Never Done: Interpreting the History of Women at Work in Massachusetts

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A Conference for Massachusetts History Organizationslogo

Presented by Mass Humanities, Massachusetts Historical Society, University of Massachusetts Amherst Public History Program, University of Massachusetts Boston Public History and Archives Track, The Colonial Society, and Elizabeth & Ned Bacon 

Monday, June 2, 2014
9:00am - 4:00pm
Hogan Campus Center, College of Holy Cross, Worcester 
(registration will begin in April)

Keynote Address by Laurel Thatcher Ulrich - Upstairs, Downstairs, and All Around the House: Making Work Visible

Take, for instance, Anne Bradstreet, Mum Bett, Edmonia Lewis, Frances Perkins, and Joyce Chen. Massachusetts women all, they labored mightily throughout their days and changed the world in the process. Their names, and the names of many other women who were in the forefront of change, are familiar to most of us. Far too often, however, their lesser-known sisters' stories get lost in the "larger narrative" of industry, politics and conflict—even the narratives told about the local movers and shakers in our towns.

Seen from the distance history brings, women's lives are shaped by conventions, expectations, and images of what "women's work" is and should be. Upon close examination, however, we find individual tales of great and compelling variety, lives lived with courage and determination, extensive negotiations with convention. From century to century, toiling in homes, hospitals, offices, schools, shops, factories—on the streets, in the fields and on the battlefields, running businesses, organizations and households, on the right and wrong sides of the tracks and of the law—women have undertaken the possible and impossible, the visible and the hidden, to provide for themselves and their families and otherwise maintain the social contract, to move towards a better future.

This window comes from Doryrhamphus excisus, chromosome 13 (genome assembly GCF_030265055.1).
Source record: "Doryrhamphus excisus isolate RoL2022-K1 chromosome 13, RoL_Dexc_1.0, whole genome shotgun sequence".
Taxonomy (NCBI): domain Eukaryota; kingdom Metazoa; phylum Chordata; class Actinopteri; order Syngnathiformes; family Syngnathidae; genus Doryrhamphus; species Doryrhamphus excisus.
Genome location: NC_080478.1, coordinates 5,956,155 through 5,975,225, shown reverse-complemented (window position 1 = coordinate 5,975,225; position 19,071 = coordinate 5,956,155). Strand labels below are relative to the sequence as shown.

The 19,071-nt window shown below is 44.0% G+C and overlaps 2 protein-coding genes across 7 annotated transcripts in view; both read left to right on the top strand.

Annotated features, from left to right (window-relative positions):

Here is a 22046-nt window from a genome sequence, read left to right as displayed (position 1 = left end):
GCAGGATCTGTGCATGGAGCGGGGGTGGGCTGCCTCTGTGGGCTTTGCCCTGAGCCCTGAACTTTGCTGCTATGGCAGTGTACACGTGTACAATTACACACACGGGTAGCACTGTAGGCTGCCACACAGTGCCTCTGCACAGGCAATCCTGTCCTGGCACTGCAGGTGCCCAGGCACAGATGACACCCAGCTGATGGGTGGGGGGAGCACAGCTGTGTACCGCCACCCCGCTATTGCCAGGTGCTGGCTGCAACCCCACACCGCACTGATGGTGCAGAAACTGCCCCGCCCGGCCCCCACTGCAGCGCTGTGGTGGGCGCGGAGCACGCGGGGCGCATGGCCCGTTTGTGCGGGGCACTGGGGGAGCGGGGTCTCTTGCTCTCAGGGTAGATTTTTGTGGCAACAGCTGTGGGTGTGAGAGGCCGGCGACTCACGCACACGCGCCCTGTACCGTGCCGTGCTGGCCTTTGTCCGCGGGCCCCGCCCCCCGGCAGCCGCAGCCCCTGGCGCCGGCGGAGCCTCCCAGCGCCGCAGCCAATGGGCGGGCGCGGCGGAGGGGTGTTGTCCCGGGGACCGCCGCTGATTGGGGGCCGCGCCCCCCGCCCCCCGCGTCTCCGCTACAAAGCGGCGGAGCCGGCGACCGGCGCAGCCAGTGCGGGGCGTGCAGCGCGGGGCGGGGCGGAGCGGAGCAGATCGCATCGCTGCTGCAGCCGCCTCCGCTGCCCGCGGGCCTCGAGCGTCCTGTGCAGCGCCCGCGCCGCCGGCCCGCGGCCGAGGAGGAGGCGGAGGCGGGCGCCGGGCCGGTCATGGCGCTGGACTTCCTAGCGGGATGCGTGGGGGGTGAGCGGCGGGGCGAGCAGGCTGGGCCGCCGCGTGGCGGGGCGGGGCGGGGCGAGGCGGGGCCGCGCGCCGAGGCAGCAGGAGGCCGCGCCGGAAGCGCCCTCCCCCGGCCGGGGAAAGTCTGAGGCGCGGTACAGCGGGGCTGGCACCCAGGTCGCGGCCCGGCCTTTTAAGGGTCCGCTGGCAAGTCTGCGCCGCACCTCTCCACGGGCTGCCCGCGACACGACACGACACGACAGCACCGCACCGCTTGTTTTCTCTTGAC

The time is right: women's work and women's history are inching back on the agenda; new digital tools are allowing us much greater access to the lives of ordinary women of the past; finally, the first generation of women born to vote, whose great-granddaughters are wondering what feminism might be for, is ready to be debriefed about their experiences. The stories of these women are of great interest to our audiences, to women in the workforce (including legislators), not to mention our daughters and granddaughters, nieces and protégées. The tenth annual Massachusetts History Conference will explore how to find and collect women's stories, share them with our audiences, and become stronger organizations in the process. Join us in raising Clio's consciousness once again!